We at the Office of Cooking Experiments (motto: “We make mistakes so you don’t have to”) have compiled a helpful cooking guide for all of you who always wanted to cook but never could find the spatula. These are some insider hints, some tips to get you started:
Stir in the flour gradually – yes, gradually; it really does make a difference.
What is the difference between baking soda and baking powder? Whether or not your cookies get eaten, sometimes.
Red pepper is lethal.
Everything your mother ever told you about separating egg whites is true.
Read the labels of everything you put in, before you put it in. Cinnamon and cummin bottles look remarkably similar, but if you put cummin on the frosted cinnamon breakfast rolls, someone is going to notice.
The bottom of the pan is always hot.
Bacon goes from “nearly done” to “done” in exactly seven seconds.
Deliciously seasoned, tenderly cooked meats can be easily had by calling your local deli. For home-cooked meals, salt the meat and stick it in the oven or the crockpot, which is our personal favorite. We forget for hours running that we are cooking anything.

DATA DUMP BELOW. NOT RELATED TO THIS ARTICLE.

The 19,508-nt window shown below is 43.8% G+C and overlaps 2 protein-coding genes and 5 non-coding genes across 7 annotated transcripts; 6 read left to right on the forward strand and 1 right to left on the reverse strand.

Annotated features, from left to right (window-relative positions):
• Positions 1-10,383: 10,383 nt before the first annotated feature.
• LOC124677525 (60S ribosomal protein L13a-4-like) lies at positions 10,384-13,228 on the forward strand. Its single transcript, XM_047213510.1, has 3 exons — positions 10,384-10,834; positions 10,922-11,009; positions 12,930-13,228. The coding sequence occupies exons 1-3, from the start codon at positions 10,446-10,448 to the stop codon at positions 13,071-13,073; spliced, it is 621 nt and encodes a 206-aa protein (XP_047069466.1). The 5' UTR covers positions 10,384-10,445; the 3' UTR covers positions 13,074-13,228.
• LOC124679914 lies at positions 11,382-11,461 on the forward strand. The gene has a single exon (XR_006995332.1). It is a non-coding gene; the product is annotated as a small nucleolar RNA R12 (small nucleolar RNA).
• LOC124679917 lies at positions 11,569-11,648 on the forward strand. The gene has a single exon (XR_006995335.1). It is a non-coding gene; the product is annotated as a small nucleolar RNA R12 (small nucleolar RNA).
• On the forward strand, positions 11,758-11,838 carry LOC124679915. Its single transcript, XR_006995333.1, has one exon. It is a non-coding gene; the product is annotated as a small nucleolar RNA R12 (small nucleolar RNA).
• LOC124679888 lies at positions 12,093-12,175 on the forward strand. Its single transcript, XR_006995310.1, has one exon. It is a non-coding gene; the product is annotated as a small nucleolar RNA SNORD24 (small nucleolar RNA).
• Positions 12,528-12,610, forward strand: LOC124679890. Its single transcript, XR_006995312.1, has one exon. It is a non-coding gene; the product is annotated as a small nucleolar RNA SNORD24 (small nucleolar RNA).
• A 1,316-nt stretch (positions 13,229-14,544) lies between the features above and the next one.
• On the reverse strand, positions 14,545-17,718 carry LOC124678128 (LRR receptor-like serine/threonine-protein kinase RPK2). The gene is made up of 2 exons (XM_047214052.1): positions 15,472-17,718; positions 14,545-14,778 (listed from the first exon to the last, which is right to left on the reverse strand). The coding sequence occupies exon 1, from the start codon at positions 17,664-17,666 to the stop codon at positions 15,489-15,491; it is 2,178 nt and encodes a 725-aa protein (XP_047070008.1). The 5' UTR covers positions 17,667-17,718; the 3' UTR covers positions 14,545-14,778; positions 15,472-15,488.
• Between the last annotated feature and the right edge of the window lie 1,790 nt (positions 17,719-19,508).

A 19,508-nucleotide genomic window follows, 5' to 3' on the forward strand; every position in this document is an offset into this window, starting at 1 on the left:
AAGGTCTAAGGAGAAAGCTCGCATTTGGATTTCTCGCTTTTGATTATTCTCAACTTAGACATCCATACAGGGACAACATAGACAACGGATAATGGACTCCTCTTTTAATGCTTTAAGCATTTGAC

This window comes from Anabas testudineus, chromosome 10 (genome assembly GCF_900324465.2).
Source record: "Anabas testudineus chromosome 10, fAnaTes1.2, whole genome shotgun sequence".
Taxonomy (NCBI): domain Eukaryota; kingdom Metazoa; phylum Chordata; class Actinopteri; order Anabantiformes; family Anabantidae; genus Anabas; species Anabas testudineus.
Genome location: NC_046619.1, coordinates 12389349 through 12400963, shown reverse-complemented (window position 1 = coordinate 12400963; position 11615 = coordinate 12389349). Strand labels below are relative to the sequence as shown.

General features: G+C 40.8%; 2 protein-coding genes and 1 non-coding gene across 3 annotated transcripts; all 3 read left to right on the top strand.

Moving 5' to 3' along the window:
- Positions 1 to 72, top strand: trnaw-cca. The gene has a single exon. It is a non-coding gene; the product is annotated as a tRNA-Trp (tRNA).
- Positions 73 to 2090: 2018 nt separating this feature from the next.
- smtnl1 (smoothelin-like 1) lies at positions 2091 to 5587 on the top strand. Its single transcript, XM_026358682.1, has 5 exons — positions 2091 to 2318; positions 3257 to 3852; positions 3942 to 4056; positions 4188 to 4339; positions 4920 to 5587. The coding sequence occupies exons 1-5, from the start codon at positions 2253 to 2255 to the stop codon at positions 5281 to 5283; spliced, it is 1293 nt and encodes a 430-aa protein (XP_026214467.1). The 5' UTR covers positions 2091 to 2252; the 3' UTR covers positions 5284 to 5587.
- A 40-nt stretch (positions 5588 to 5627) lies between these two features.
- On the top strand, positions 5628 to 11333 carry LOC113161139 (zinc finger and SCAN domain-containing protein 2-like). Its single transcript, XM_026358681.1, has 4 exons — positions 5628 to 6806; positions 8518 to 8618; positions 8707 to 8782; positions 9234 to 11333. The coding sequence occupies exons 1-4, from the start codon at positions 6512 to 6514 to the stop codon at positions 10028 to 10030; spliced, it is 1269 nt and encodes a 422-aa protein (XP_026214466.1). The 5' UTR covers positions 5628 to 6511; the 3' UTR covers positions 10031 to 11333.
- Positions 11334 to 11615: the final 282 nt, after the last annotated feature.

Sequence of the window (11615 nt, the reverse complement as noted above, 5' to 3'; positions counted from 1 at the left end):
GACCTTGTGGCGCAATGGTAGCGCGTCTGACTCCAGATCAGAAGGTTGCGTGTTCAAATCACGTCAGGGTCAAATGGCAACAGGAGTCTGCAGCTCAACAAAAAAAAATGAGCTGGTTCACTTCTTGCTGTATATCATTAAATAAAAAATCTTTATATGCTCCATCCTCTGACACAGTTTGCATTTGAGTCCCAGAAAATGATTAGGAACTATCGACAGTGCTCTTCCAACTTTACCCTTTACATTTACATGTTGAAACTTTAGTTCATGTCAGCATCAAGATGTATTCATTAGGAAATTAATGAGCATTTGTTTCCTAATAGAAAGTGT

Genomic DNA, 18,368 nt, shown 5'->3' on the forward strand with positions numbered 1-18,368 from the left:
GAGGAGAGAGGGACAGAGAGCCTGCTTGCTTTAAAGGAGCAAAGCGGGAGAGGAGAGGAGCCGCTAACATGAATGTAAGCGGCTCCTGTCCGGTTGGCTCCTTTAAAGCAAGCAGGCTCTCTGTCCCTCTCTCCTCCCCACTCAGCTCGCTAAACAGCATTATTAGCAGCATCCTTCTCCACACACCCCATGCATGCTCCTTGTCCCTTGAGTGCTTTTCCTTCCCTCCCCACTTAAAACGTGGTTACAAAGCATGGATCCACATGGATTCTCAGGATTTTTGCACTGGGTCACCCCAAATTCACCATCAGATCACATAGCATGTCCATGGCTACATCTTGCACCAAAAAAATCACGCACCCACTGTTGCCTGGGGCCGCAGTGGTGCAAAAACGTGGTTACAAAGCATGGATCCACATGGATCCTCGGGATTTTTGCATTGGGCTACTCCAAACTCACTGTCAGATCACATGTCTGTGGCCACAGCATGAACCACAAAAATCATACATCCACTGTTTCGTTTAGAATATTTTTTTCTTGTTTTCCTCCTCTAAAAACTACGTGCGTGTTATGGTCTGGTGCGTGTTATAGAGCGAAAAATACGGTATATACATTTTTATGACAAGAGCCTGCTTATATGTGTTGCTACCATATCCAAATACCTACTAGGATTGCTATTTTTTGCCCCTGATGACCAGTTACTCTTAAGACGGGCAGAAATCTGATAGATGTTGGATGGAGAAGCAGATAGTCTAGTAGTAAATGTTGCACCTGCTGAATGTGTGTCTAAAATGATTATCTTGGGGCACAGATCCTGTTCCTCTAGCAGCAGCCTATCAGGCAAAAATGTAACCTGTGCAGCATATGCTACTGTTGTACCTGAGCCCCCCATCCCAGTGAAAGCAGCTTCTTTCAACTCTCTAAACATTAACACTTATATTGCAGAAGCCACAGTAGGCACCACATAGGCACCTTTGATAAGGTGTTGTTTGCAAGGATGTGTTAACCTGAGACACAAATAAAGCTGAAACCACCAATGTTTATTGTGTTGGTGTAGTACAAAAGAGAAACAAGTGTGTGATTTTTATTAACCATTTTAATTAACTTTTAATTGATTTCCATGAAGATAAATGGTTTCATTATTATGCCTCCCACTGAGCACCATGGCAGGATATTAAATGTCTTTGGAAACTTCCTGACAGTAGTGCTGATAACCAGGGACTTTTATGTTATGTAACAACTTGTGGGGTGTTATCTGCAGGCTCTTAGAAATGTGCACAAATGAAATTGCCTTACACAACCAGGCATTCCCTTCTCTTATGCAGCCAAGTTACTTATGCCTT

When boiling vegetables, do not let the water boil all away, or your vegetables will burn.
If you read the labels on spice bottles – put there by the manufacturers, we note – they will tell you that the spice you are holding in your hand is good for everything, except maybe ice cream. Do not believe this. In reality, spices are color-coded. Green spices, such as basil and oregano, go with red foods, like spaghetti and lasagna. Paler spices, like ground mustard and garlic powder, go with lighter foods, such as noodles and macaroni and cheese. Brown spices – cinnamon, cloves, and allspice – go with sweet foods, such as pie, cakes, and the breakfast rolls we mentioned before.
“Cream of tartar” is not good for fish. We don’t know what it is good for, but it’s not fish.
Nothing is as easy as the cooking books make out.